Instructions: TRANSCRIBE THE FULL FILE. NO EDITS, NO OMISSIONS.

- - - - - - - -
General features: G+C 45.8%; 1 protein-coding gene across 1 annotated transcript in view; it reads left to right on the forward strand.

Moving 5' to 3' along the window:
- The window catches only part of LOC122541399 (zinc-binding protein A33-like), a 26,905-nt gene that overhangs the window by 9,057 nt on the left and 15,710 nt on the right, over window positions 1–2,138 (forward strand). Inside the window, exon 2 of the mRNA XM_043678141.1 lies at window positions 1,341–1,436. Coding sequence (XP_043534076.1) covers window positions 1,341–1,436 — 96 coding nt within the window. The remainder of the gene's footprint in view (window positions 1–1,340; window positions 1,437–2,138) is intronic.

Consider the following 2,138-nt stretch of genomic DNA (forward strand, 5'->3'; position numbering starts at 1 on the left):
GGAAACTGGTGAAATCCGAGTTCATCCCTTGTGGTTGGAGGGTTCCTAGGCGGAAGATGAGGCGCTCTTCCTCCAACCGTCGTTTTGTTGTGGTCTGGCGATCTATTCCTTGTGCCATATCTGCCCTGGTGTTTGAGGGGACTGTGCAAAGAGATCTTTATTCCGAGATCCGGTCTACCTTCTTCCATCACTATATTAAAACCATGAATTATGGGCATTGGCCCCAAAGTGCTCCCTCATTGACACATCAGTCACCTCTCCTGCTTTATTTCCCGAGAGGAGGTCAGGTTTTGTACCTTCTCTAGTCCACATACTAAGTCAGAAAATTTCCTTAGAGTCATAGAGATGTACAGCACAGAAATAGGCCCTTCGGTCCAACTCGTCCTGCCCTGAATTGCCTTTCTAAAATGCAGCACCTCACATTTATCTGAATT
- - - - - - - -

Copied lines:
General features: G+C 45.8%; 1 protein-coding gene across 1 annotated transcript in view; it reads left to right on the forward strand.

Moving 5' to 3' along the window:
- The window catches only part of LOC122541399 (zinc-binding protein A33-like), a 26,905-nt gene that overhangs the window by 9,057 nt on the left and 15,710 nt on the right, over window positions 1–2,138 (forward strand). Inside the window, exon 2 of the mRNA XM_043678141.1 lies at window positions 1,341–1,436. Coding sequence (XP_043534076.1) covers window positions 1,341–1,436 — 96 coding nt within the window. The remainder of the gene's footprint in view (window positions 1–1,340; window positions 1,437–2,138) is intronic.

Consider the following 2,138-nt stretch of genomic DNA (forward strand, 5'->3'; position numbering starts at 1 on the left):
GGAAACTGGTGAAATCCGAGTTCATCCCTTGTGGTTGGAGGGTTCCTAGGCGGAAGATGAGGCGCTCTTCCTCCAACCGTCGTTTTGTTGTGGTCTGGCGATCTATTCCTTGTGCCATATCTGCCCTGGTGTTTGAGGGGACTGTGCAAAGAGATCTTTATTCCGAGATCCGGTCTACCTTCTTCCATCACTATATTAAAACCATGAATTATGGGCATTGGCCCCAAAGTGCTCCCTCATTGACACATCAGTCACCTCTCCTGCTTTATTTCCCGAGAGGAGGTCAGGTTTTGTACCTTCTCTAGTCCACATACTAAGTCAGAAAATTTCCTTAGAGTCATAGAGATGTACAGCACAGAAATAGGCCCTTCGGTCCAACTCGTCCTGCCCTGAATTGCCTTTCTAAAATGCAGCACCTCACATTTATCTGAATT